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Klarinet Archive - Posting 001342.txt from 1998/04

From: Jacqueline Eastwood <eastwooj@-----.EDU>
Subj: Re: Auditions
Date: Thu, 23 Apr 1998 19:29:01 -0400

On Wed, 22 Apr 1998, Craig E. Countryman wrote:

> >
> > Most people are unqualified for very simple reasons: they don't come close to
> > meeting the basic standards of playing in an ensemble. If you can't play in
> > rhythm or play in tune, it really doesn't matter how fast you can wiggle your
> > fingers, does it?
> >
> You are telling me that people show up at a symphony audition unable to play in
> tune or in rhythm. I find this hard to believe. They may not all be "qualified"
> but I think they are well beyond the beginning stages of playing.
> -----------------------------------------------------
> Craig Countryman
> Present Project: Weber's Concertino, Op.26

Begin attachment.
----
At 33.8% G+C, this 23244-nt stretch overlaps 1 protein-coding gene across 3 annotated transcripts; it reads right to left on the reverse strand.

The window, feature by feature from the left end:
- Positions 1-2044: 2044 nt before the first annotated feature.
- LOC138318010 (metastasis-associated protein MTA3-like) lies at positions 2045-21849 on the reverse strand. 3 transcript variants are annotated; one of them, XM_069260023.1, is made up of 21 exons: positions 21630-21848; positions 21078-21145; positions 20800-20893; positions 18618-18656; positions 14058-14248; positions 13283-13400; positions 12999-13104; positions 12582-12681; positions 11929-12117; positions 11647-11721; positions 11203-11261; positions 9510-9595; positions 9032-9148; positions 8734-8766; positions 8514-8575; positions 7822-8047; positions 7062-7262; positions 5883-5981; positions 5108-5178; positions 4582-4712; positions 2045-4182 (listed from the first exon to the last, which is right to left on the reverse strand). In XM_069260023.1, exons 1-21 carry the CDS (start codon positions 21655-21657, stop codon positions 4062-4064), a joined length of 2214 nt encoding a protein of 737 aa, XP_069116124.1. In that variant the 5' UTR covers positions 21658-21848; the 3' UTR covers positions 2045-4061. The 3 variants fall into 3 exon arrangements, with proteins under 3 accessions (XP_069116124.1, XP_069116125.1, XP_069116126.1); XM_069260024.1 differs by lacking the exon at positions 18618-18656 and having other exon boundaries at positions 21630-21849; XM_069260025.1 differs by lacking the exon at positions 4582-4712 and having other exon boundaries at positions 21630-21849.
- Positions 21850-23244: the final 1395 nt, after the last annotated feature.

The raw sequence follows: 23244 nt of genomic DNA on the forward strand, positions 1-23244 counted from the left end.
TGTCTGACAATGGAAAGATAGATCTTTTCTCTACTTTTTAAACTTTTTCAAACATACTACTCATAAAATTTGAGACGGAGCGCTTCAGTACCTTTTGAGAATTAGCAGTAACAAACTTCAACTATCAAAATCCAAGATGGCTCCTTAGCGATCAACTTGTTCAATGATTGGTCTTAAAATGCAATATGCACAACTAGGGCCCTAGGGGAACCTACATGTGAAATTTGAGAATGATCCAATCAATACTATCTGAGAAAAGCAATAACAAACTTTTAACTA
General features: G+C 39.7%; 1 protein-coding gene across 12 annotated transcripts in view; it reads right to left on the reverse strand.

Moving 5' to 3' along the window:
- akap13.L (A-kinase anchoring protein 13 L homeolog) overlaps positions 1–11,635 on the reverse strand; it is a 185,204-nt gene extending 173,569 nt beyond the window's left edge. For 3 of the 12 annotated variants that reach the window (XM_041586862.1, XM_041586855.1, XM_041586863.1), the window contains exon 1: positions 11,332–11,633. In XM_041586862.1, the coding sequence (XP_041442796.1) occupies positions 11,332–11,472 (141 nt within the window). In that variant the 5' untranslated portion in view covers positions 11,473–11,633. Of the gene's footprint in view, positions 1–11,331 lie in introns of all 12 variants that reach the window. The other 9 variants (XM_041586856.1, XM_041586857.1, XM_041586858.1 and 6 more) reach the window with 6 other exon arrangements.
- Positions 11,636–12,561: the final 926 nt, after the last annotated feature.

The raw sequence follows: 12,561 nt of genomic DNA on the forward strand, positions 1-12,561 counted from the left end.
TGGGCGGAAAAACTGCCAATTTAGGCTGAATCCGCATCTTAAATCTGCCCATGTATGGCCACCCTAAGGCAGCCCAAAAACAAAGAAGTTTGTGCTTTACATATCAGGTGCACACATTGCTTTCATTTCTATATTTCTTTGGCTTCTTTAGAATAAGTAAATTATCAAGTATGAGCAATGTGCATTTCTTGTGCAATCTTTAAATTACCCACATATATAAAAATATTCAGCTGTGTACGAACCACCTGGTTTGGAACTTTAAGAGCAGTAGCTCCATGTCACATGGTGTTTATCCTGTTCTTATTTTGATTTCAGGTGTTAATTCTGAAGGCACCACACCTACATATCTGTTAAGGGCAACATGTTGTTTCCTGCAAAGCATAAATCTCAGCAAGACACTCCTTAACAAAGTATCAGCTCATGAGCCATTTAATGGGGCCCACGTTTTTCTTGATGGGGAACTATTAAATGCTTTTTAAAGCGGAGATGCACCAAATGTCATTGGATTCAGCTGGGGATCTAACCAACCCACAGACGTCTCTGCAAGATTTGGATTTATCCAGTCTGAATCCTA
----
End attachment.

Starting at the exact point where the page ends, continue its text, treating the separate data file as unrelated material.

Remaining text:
> -----------------------------------------------------
And that's part of the problem with the volume of music performance majors
being churned out by every possible college and university in the

The individual's perception of "being in tune" or "playing in rhythm"
varies widely. And, as Dan P. pointed out in one of his posts, "batting
.600" is great for baseball, but for a musician, it stinks! I have sat
through enough masterclasses with some of the students here playing
excerpts like Beethoven #6 and Schubert Unfinished -- the word clueless
comes to mind. Not even close -- poor uneven tempo, pathetic
articulation, even incorrect notes. But yet they're working on excerpts
in order to prepare for taking auditions. For WHAT? I hope it's just
Community Band; otherwise they're in for some major disappointments.

Some of these kids have been told that they're great for so long by so
many people that they believe it! Unfortunately, the world is full of big
fish in little ponds. A little wake-up call from reality would help.

Playing in tune and in rhythm is a lot more complicated than it sounds
when you reach the professional level. Trust me; I don't "bat a
thousand" either!

Sorry for my rant. We now return to your regularly scheduled program.
(But SOMEBODY had to say it!)

Jacqueline Eastwood
University of Arizona/Arizona Opera Orchestra

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